Fortunately, AMSA has a wide base of passionate future physicians that will stand against abortion bans like those under consideration now in Virginia and many other states. We can use our voices to speak out about what patients need and hold our elected officials accountable. 

If you are a Virginia resident, contact your State Senator, House Delegate and Gov. Youngkin to let them know you support reproductive freedom and want abortion care access and providers protected in Virginia (find out who your VA state legislators are here). 

Click here for an email template you are welcome to adapt and use to let your law-makers know that you do not support and do not want abortion bans in Virginia

If you are NOT a Virginia resident, click here to learn if your state legislators are taking action to ban or protect abortion care. And, consider adapting the email template below if your state is considering abortion bans (email bmartin@amsa.org for assistance).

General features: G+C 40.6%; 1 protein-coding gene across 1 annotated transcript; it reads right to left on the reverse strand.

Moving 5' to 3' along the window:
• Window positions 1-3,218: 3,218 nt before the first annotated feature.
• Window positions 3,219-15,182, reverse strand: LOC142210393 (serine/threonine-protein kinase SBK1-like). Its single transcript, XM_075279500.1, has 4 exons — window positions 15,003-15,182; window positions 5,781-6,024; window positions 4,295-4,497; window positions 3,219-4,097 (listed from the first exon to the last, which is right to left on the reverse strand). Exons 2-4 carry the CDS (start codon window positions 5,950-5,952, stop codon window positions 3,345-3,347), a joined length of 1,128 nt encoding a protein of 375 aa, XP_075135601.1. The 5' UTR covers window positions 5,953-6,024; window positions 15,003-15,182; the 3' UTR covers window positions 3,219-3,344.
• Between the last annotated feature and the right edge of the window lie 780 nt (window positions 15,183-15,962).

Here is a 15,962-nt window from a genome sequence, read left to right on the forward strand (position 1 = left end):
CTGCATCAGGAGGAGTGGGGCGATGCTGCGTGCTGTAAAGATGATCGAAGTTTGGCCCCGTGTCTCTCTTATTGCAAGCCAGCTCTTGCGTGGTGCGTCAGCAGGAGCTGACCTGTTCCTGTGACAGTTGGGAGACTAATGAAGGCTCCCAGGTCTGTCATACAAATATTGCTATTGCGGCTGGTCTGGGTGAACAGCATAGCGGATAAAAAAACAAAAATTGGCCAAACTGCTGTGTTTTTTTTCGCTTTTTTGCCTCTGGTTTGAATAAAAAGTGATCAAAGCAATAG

Join AMSA members in VA and from states across the country in sending big THANK YOUs to state legislators who are members of the Reproductive Freedom Leadership Council – a network of over 900 state legislators across the country who champion reproductive health, rights, and justice. Find your state legislators here.

Stay up-to-date on the evolving political landscape of reproductive justice by keeping up with the AMSA Instagram page and our Gender & Sexuality Action Committee page. 


Skill-building action sessions designed to help future physicians across the U.S. develop and use their voices to effectively advocate for reproductive health and freedom by:

  • Engaging state, federal and institutional policy-makers
  • Writing Letters-to-the-Editor, Op-Eds, and blog posts
  • Using social media to share info and mobilize for action, and more…  

Sign-up here to learn more – those on this list will receive priority notification when registration opportunities open.